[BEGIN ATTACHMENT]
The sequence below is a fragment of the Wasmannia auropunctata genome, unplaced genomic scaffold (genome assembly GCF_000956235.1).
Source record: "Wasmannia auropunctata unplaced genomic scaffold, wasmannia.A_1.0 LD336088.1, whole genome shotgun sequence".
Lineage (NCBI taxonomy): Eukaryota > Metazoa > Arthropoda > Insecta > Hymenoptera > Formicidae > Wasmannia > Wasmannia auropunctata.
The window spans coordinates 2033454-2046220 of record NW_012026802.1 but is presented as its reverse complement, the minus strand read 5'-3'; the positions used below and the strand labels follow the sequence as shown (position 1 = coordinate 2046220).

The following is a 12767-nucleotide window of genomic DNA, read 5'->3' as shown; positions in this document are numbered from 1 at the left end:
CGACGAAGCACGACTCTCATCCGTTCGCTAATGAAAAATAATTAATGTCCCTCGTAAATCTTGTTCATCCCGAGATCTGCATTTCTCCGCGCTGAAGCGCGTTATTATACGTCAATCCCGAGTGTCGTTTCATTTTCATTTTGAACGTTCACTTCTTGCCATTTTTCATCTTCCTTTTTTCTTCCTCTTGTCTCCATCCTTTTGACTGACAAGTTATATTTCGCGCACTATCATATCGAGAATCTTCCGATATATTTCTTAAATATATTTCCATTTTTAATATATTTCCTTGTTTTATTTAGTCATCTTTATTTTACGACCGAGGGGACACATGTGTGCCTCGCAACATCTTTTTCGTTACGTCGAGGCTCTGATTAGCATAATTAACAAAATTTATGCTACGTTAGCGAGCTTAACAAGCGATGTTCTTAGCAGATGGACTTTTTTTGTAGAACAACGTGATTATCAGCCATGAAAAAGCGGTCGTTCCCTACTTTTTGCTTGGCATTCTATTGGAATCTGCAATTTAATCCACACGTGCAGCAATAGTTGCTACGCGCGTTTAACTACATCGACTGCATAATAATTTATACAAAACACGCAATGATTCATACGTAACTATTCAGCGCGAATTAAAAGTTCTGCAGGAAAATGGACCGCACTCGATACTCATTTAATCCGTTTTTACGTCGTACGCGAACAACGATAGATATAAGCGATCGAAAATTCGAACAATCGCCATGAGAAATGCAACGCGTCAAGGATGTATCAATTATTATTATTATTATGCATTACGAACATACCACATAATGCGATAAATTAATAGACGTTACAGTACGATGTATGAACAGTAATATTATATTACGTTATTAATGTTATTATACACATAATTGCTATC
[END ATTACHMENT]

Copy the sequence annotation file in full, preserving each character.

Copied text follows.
The sequence below is a fragment of the Wasmannia auropunctata genome, unplaced genomic scaffold (genome assembly GCF_000956235.1).
Source record: "Wasmannia auropunctata unplaced genomic scaffold, wasmannia.A_1.0 LD336088.1, whole genome shotgun sequence".
Lineage (NCBI taxonomy): Eukaryota > Metazoa > Arthropoda > Insecta > Hymenoptera > Formicidae > Wasmannia > Wasmannia auropunctata.
The window spans coordinates 2033454-2046220 of record NW_012026802.1 but is presented as its reverse complement, the minus strand read 5'-3'; the positions used below and the strand labels follow the sequence as shown (position 1 = coordinate 2046220).

The following is a 12767-nucleotide window of genomic DNA, read 5'->3' as shown; positions in this document are numbered from 1 at the left end:
CGACGAAGCACGACTCTCATCCGTTCGCTAATGAAAAATAATTAATGTCCCTCGTAAATCTTGTTCATCCCGAGATCTGCATTTCTCCGCGCTGAAGCGCGTTATTATACGTCAATCCCGAGTGTCGTTTCATTTTCATTTTGAACGTTCACTTCTTGCCATTTTTCATCTTCCTTTTTTCTTCCTCTTGTCTCCATCCTTTTGACTGACAAGTTATATTTCGCGCACTATCATATCGAGAATCTTCCGATATATTTCTTAAATATATTTCCATTTTTAATATATTTCCTTGTTTTATTTAGTCATCTTTATTTTACGACCGAGGGGACACATGTGTGCCTCGCAACATCTTTTTCGTTACGTCGAGGCTCTGATTAGCATAATTAACAAAATTTATGCTACGTTAGCGAGCTTAACAAGCGATGTTCTTAGCAGATGGACTTTTTTTGTAGAACAACGTGATTATCAGCCATGAAAAAGCGGTCGTTCCCTACTTTTTGCTTGGCATTCTATTGGAATCTGCAATTTAATCCACACGTGCAGCAATAGTTGCTACGCGCGTTTAACTACATCGACTGCATAATAATTTATACAAAACACGCAATGATTCATACGTAACTATTCAGCGCGAATTAAAAGTTCTGCAGGAAAATGGACCGCACTCGATACTCATTTAATCCGTTTTTACGTCGTACGCGAACAACGATAGATATAAGCGATCGAAAATTCGAACAATCGCCATGAGAAATGCAACGCGTCAAGGATGTATCAATTATTATTATTATTATGCATTACGAACATACCACATAATGCGATAAATTAATAGACGTTACAGTACGATGTATGAACAGTAATATTATATTACGTTATTAATGTTATTATACACATAATTGCTATC